Data and analytics firm CoreLogic disclosed that its board is conducting a strategic review of its operations, with a goal of “maximizing shareholder value.”
That’s a nebulous term that can end up meaning a variety of things, including a potential sale of the company, the company said in its Nov. 3 release.
CoreLogic’s customers include insurance carriers, financial institutions and government agencies. It has been confronted with an uncertain future since June, when it disclosed it had received an unsolicited bid from Cannae Holdings and Senator Investment Group – an investment firm and hedge fund, respectively – for around $66 per share in cash to take the company private. Both firms owned an initial 15 percent stake in the company, though that number has gone down to less than 10 percent, according to previous reports.
Since then, CoreLogic’s board unanimously rejected the bid, calling it undervalued, though it subsequently met with Cannae and Senator representatives, where they requested due diligence before any revised bid.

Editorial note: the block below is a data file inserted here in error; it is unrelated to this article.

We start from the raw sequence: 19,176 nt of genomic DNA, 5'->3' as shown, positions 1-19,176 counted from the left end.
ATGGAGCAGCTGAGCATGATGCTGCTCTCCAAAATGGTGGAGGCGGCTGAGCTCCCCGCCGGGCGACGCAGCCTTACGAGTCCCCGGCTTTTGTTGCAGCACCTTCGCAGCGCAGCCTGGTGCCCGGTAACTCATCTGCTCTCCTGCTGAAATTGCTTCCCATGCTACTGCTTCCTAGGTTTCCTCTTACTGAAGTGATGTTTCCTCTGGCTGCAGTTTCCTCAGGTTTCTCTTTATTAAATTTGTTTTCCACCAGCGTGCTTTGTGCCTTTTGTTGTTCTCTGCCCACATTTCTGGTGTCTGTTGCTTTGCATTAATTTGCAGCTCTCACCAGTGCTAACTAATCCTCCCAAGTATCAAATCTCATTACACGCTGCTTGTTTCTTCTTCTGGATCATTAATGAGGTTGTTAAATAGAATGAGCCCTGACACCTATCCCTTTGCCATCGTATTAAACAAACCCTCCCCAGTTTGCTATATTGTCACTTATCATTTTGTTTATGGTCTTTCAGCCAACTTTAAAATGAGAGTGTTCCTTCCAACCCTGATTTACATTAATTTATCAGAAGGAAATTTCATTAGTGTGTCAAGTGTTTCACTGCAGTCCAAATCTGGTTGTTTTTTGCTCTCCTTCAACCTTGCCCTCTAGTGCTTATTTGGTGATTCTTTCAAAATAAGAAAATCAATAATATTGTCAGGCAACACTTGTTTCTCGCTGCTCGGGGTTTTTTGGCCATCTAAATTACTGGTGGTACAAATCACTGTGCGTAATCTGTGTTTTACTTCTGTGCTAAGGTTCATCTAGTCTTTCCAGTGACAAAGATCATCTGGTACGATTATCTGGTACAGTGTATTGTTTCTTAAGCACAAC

The investors also said they’d solicit support from fellow shareholders to replace nine directors and submitted proposed alternatives. CoreLogic criticized Senator/Cannae’s nominees to fill the nine slots, arguing that the “hand-picked nominees lack the breadth and depth of experience” the company’s current board members have. CoreLogic is urging shareholders to vote against all of the Senator/Cannae proposals and nominees.
“The CoreLogic board is in the best position to evaluate strategic alternatives,” the company said in its release. “The board is composed of 12 highly qualified industry leaders with deep expertise that is aligned with CoreLogic’s business — including in real estate and technology, finance and M&A, private equity and investing, and experience as CEO, CFO or COO of a public company. Of our 12 directors, 11 are independent, including four new independent directors who have been recently added.”
CoreLogic’s release also reiterated its commitment to working in the best interests of shareholders, as well as to review strategic alternatives. It also stressed that there are many other interested parties willing to pay far more than “Senator/Cannae’s lowball $66 per share proposal.”
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